January 23, 2013
By Benét J. Wilson
Seattle-based SkyVector has launched its World FBO Directory as part of its chart viewer. The new directory seamlessly integrates into SkyVector’s mapping interface.
The free directory displays real-time fuel prices on the charts in relevant currencies and units of measure. It also allows users to filter for FBO features and facilities, including participation in fuel card programs or amenities offered. SkyVector added the FBO directory in response to its users, said founder David Graves. “They have long asked us to finish our airport pages with FBO data, so we finally decided to do it,” he said.
The directory launched on Jan. 18, so data is still being filled in, said Graves. “Our hope is that FBOs will take an active role in claiming their listings and filling out their information,” he said. “But there are a lot of important FBOs out there whose information we don’t want to go stale, so we’ll call them to get the latest information.”
SkyVector will do its best to keep FBO information current, said Graves. “But we will also depend on our users to fill out reports on Skyvector.com,” he said. “If we see prices that are too good to be true, we’ll check them. Users are required to enter an email when they add data, and if we see too many bad changes, we can block their updates.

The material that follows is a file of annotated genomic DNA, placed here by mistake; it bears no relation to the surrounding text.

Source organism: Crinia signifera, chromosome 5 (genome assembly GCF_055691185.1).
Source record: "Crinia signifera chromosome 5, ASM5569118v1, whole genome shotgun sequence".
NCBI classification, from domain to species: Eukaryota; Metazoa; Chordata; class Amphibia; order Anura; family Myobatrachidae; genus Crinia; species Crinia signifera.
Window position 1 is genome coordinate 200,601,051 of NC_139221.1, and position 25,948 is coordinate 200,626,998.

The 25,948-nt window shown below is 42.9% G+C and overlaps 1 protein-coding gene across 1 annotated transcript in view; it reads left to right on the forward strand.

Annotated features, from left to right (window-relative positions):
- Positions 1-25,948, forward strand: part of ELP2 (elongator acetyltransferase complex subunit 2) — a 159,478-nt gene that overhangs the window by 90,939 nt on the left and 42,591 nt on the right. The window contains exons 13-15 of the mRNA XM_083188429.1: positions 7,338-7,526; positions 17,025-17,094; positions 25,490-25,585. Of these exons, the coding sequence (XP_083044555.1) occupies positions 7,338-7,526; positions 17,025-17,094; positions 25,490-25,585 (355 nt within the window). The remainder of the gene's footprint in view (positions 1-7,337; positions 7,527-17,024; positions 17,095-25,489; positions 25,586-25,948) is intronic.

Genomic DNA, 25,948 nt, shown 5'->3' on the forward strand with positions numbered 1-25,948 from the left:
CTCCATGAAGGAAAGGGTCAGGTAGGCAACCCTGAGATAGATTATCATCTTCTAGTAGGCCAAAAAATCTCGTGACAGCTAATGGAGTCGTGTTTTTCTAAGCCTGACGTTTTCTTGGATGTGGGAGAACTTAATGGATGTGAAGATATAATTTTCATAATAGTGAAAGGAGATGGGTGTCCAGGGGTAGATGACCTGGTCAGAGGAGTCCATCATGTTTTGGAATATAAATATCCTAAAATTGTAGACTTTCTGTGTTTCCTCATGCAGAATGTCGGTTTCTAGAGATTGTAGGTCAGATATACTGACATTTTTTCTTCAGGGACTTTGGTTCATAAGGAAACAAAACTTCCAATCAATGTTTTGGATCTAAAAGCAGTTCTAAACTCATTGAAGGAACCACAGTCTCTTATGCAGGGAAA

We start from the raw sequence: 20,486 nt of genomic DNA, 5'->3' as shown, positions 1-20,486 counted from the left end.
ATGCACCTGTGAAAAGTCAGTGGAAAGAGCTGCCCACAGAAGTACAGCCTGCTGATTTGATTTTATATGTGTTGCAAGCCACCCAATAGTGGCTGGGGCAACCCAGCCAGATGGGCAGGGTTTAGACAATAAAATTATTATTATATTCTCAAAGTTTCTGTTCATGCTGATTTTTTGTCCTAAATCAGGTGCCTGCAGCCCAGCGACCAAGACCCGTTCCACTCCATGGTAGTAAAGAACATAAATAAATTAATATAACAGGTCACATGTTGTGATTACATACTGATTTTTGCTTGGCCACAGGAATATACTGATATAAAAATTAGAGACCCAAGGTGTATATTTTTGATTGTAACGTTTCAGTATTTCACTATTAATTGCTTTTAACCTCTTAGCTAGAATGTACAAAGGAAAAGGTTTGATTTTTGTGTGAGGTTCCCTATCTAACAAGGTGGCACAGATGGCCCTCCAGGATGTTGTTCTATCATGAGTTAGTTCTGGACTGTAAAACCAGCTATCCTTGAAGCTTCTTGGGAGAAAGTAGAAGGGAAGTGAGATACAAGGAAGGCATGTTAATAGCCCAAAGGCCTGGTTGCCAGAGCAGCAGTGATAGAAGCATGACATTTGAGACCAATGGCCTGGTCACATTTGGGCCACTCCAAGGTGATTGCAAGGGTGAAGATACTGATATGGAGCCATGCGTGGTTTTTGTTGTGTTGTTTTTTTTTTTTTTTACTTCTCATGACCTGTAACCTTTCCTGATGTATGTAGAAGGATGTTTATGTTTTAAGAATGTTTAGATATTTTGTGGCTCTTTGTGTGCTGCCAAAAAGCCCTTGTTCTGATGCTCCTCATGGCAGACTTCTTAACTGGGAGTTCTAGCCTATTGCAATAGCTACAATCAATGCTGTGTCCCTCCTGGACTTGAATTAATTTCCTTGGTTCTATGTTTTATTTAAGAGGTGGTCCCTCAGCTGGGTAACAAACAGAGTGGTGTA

“The basic free listing is incredibly powerful, helping pilots discover FBO’s in places they may never have thought to look,” said Graves in a media release. “As operators see how efficiently SkyVector brings airplanes to ramps at participating FBOs, we anticipate enthusiastic participation worldwide.”
AOPA eNewsletter and Social Media Editor Benét J. Wilson joined AOPA in 2011. She is working on her private pilot certificate.
As the cold weather chills AOPA’s Headquarters in Frederick, many of us are inside generating new resources for flying clubs.
In my house, every Friday night is “Movie Night.” While the movies are rarely educational (I don’t think I learned anything from the Lego Movie), we look forward to the weekly opportunity to spend time together. Why not use the same concept for your Flying Club (with the addition of education, of course)?
AOPA Flying Club Manager Kelby Ferwerda posted the following on the AOPA Flying Club Facebook Page: “Recently I’ve talked with quite a few Flying Clubs about maintaining social activity through the cold winter months. Some clubs host Holliday Parties, others have Potluck Movie Nights. What does your club do to keep members involved during the chilly months?”
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